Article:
Welcome to our guest blogger, Amy Sterling Casil. Amy's short fiction has appeared in a number of magazines and venues ranging from The Magazine of Science Fiction and Fantasy to Zoetrope. You can find her longer fiction works, as well as her non-fiction books, here. For more information about Amy, you can visit her blog here. -- Amanda
Just about three weeks ago, the Virgin team completed the first piloted flight of SpaceShipTwo, also known as Virgin Enterprise - the planned spaceflight vehicle, for which 340 tickets have already been sold!This is out at the "international Spaceport" in Mojave, California - which believe it or not is in Los Angeles County. This is the high desert north of Palmdale and Lancaster, which are the towns near Edwards AFB, the west coast landing site for the Space Shuttle. I think this picture shows how gorgeous the "high desert," also known as the Mojave desert, can be. At its pretty times, it's big sky country, and spectacular.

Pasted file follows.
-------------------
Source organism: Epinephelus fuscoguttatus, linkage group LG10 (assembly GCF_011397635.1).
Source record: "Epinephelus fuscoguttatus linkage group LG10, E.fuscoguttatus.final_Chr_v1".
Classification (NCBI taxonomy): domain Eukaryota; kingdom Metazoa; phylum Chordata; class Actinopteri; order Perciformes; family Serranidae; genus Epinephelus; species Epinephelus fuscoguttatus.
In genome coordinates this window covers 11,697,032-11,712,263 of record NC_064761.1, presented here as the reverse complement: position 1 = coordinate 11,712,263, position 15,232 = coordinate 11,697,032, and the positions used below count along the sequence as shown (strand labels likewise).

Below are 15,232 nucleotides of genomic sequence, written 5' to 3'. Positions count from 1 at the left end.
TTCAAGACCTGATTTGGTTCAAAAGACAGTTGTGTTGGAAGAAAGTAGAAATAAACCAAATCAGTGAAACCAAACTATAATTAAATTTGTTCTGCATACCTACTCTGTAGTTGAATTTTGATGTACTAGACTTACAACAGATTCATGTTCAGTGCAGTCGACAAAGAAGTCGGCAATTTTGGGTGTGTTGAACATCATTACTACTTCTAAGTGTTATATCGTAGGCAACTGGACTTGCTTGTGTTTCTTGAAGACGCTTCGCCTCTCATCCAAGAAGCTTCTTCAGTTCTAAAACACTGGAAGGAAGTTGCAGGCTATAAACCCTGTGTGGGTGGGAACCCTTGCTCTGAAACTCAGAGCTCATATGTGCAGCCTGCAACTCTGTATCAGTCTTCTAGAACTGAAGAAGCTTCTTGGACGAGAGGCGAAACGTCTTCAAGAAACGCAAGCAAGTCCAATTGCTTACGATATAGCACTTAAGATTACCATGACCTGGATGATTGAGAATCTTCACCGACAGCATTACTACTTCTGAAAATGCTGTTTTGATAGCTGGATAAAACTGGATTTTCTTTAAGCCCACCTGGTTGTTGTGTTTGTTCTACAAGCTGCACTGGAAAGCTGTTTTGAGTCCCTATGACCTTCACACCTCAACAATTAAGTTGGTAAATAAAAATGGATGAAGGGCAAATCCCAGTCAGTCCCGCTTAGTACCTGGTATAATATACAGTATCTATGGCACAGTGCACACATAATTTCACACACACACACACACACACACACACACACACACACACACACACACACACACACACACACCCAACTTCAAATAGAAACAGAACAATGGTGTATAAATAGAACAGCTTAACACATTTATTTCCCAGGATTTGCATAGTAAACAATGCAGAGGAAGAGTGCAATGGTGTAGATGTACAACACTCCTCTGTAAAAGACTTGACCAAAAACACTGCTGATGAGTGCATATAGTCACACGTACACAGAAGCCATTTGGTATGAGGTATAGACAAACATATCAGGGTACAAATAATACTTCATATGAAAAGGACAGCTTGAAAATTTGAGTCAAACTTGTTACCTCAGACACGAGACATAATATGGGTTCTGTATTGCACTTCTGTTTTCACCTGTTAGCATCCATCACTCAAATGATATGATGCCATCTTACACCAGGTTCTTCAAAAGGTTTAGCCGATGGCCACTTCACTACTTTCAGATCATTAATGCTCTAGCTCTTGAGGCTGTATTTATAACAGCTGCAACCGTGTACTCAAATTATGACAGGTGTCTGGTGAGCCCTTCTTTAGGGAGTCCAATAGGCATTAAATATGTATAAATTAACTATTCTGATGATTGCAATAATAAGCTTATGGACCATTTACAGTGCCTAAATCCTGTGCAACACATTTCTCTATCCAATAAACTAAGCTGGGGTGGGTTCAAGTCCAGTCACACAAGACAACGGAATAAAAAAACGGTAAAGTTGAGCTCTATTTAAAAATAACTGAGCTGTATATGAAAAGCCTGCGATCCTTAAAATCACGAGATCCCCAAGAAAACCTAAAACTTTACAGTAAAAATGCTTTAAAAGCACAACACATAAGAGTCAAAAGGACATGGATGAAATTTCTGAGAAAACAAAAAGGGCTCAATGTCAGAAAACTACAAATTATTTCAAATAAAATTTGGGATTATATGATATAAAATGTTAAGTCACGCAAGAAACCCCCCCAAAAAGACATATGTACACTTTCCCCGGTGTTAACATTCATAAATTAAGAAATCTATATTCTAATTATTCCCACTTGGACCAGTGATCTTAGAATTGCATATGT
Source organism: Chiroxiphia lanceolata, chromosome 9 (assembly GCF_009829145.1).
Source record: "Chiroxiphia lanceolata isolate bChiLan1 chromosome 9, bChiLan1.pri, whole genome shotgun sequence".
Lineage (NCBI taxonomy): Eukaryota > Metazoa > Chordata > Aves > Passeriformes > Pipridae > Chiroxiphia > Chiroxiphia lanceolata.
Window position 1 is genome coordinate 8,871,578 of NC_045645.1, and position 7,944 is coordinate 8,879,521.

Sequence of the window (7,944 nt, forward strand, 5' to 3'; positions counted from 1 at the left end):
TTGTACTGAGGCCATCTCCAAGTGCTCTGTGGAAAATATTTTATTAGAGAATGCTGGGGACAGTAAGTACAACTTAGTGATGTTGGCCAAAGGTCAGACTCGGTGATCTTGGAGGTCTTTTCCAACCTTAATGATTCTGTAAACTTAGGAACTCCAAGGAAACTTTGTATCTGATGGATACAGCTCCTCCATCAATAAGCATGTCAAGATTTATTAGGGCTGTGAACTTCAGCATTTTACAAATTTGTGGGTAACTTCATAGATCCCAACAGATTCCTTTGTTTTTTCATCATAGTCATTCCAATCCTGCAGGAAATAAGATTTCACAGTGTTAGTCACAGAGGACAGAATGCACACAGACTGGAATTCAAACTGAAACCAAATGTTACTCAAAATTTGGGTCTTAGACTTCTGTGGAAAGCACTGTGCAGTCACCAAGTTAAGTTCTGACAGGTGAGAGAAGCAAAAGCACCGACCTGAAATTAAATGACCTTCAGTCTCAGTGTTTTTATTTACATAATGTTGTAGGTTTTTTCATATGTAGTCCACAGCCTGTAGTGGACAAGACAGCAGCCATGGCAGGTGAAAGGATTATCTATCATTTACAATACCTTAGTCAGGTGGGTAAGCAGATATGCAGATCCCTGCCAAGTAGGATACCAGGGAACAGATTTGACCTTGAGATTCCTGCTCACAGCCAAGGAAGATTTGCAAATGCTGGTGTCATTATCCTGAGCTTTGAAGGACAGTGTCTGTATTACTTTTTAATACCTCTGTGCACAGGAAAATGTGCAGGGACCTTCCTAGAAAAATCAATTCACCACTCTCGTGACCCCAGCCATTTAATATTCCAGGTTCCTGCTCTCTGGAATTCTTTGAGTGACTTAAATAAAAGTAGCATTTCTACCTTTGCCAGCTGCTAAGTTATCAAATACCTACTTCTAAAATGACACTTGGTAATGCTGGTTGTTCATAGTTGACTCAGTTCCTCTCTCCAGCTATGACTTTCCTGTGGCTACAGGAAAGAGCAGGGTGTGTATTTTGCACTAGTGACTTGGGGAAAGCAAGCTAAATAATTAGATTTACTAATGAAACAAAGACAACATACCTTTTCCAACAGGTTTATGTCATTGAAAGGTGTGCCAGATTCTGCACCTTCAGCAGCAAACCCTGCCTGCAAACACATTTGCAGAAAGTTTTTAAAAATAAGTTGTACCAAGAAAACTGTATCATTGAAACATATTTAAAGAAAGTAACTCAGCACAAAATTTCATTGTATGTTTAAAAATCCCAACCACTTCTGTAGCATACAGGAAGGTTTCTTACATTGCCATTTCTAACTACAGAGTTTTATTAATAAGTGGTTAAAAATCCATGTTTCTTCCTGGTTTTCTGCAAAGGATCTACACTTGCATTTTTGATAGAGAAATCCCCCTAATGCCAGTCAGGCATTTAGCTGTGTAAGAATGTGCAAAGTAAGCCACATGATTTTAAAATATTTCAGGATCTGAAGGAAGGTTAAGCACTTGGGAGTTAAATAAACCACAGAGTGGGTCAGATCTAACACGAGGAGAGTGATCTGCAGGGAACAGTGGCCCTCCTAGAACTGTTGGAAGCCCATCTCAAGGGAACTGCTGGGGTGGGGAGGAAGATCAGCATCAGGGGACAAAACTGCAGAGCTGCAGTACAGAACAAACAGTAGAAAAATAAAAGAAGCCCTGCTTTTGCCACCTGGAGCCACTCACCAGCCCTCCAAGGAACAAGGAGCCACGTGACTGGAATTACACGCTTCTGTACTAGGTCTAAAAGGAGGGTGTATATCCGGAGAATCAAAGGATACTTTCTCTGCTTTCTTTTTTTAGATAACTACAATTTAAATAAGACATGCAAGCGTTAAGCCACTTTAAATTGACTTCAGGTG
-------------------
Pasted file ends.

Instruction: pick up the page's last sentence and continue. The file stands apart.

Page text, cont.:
I have a charming neighbor who works for a major aerospace contractor (Northrop Grumman) and a while back, he shared with me a few of the amazing technologies just this one, admittedly important, company is working on. Just one among the technologies is a lab-version of "beam me up, Scotty." That's right - a matter transporter. One of Northrop's teams working in Redondo Beach also just received Popular Mechanics' 2010 "Breakthrough Award" for its work in developing the LCROSS (Lunar Crater Observation and Sensing Satellite) that was successfully launched last year. The award was given because the team developed commercial, affordable components that wouldn't just be used for the LCROSS, but could also be used in numerous other space operations. Total cost to build and launch the LCROSS? $57 million. As a point of comparison, the Space Shuttle Endeavor cost $1.7 billion to build, and $450 million per launch.I'm hardly the expert, but I think space science and technology has undergone a genuine revolution in the past two decades. My impression of the former programs is that they were almost 100% government-sponsored, very hierarchical, and once begun, very difficult to adjust or alter in light of changing world- and technology conditions. Now, the diversity of those working on space-related science and technology is staggering. It isn't just different countries becoming fully-involved and engaged (Europe and Asia), it's nearly every university around the world with at least a few projects in experimental fields - including community colleges! NASA just selected community college students to begin to work in space/technology centers to work - for real - on many different forms of space technology.